The Joy of Incorporating the Edits

Would you convey my compliments to the purist who reads your proofs and tell him or her that I write in a sort of broken-down patois which is something like the way a Swiss waiter talks, and that when I split an infinitive, God damn it, I split it so it will stay split, and when I interrupt the velvety smoothness of my more or less literate syntax with a few sudden words of bar-room vernacular, that is done with the eyes wide open and the mind relaxed but attentive.” ─ Raymond Chandler

Having made the great pronouncement shortly after I started this blog that I planned to blog three times a week, I have been nowhere to be found. Be assured that I have learned my lesson and will no longer promise things that I can’t deliver. While I have not been blogging, I have been busy editing. It comforts me to read this quote by Raymond Chandler who, by anyone’s definition, was a very fine writer. Editing or to be exact doing something with the feedback provided by one’s editor is a tedious, painful, and essential part of the writing process. The problem arises from the fact that at the point you turn your manuscript over to the editor you have edited it yourself several times. In my case, my writers group and my husband have edited it, too. You are paying someone to edit the book but in your heart you are shocked when then do. “What do you mean you don’t like that word? What’s wrong with it?”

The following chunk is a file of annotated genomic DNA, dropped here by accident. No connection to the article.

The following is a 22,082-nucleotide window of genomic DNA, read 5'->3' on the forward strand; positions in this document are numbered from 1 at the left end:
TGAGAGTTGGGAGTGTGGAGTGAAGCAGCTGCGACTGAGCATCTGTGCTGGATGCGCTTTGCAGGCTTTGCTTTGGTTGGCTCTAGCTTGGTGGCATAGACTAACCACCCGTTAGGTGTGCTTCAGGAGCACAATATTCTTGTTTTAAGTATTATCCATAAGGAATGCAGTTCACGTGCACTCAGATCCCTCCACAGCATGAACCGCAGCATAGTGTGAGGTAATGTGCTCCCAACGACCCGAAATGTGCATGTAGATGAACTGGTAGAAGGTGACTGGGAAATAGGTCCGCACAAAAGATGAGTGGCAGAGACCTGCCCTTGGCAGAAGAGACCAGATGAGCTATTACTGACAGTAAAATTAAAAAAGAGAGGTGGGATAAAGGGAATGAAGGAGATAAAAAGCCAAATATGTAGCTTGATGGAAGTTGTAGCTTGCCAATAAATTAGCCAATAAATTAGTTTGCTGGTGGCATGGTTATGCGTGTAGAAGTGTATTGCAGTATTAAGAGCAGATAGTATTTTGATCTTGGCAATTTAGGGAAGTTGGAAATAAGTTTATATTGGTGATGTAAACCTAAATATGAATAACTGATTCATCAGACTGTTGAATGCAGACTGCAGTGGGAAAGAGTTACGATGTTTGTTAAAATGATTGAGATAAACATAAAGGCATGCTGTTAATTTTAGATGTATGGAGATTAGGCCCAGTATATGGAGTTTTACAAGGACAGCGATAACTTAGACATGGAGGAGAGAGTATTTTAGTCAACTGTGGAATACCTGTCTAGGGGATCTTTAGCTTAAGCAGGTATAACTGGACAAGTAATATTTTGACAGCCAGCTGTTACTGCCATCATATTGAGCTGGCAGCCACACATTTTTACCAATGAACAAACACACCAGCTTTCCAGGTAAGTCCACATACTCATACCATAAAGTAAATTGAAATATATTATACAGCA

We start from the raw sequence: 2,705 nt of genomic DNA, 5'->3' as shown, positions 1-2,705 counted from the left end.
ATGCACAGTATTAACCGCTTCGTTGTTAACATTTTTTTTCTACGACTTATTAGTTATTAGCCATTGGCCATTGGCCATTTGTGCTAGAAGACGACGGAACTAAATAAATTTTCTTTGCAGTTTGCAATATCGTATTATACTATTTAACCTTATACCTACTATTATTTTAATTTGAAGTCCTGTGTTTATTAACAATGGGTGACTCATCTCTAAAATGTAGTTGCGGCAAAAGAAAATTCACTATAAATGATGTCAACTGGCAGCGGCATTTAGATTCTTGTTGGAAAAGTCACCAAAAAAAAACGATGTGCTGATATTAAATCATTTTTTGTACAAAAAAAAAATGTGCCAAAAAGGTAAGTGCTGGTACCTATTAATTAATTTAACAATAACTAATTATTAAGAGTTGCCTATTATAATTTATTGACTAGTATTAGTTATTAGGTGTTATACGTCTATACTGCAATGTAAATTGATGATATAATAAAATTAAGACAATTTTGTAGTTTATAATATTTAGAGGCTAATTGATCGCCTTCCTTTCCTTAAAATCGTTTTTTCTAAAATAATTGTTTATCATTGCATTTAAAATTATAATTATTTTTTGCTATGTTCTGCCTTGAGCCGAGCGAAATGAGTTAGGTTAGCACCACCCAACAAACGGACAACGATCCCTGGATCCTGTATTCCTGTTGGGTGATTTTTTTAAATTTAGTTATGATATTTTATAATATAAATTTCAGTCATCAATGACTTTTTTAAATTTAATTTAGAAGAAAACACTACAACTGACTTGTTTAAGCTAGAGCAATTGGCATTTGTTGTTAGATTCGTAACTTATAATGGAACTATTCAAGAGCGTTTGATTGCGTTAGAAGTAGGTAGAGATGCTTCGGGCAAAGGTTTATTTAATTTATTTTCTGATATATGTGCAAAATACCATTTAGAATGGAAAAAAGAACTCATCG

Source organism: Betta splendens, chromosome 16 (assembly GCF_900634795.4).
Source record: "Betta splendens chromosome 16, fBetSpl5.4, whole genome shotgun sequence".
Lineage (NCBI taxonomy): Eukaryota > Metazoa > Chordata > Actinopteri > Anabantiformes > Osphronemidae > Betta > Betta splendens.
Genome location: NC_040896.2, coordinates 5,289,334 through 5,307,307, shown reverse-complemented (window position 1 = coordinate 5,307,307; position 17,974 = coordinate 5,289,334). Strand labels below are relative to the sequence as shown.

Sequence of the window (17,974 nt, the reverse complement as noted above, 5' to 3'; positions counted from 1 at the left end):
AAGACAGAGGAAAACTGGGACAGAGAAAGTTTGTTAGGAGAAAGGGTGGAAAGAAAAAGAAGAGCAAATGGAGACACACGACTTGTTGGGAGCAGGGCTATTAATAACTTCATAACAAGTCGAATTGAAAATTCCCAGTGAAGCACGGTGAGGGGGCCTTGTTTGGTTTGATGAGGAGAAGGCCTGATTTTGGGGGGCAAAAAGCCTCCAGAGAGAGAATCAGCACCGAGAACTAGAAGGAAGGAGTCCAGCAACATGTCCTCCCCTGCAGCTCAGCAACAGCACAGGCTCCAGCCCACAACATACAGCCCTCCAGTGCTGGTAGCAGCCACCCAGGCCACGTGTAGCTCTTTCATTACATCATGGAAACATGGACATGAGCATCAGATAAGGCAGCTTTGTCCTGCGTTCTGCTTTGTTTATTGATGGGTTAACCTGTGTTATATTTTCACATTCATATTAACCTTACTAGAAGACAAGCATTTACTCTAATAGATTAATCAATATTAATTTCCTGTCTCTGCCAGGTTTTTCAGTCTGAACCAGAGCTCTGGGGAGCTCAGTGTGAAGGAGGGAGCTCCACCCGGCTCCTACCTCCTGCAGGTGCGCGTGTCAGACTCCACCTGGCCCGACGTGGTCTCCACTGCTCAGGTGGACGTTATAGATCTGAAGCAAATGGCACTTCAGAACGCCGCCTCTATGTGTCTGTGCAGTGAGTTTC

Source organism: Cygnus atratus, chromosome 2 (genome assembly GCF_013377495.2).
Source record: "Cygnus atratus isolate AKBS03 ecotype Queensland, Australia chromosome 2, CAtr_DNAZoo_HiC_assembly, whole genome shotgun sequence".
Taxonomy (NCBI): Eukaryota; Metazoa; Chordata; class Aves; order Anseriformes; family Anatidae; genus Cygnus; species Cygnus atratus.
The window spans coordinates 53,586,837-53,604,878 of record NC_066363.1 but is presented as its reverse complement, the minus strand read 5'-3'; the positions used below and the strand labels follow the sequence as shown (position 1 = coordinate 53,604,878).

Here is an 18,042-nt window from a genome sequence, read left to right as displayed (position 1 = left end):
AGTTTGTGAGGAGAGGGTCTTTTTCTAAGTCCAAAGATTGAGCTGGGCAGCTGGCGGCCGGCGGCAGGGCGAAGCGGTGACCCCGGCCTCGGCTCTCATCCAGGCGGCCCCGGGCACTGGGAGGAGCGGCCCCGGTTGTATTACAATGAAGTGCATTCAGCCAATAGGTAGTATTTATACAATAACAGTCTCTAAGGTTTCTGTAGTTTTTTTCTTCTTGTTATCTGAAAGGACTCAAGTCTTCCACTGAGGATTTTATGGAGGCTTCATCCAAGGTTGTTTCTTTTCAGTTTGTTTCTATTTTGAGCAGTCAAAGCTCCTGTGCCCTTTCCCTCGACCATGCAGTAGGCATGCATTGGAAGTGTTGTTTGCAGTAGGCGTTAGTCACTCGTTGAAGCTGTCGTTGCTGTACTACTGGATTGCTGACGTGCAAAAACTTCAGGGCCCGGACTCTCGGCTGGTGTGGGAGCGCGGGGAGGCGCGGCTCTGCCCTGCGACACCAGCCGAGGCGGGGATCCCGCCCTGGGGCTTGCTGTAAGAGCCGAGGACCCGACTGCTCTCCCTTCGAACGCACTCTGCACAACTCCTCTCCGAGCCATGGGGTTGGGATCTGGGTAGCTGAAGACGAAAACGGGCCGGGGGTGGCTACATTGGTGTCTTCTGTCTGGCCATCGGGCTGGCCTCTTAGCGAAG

I have a day job which sometimes extends into being a night job depending on the need for me to meet with my clients in China. This leaves from six o’clock to eight o’clock in the morning as my best time to work.

ABoo, the alarm cat

So after the ‘cat alarm’ wakes me up (this is a real cat batting you aggressively in the head, not a cute plastic alarm clock that looks like a cat), I drag myself into my office and begin to incorporate (or not) the edits I have printed out the night before. My schedule is one chapter per day. I don’t usually take issue with my editor’s suggestions. I am certainly not going to raise a challenge in the war with the dreaded commas. When I do come to an edit I don’t like, I leave it and go for a walk or do battle with the weeds in my garden. Most of the time, upon second and third thought, my editor is right. Every once in a while though, like Ray Chandler, I stick to my guns. There are some words or scenes that I love and have written with “eyes wide open.” They get to stay in the book.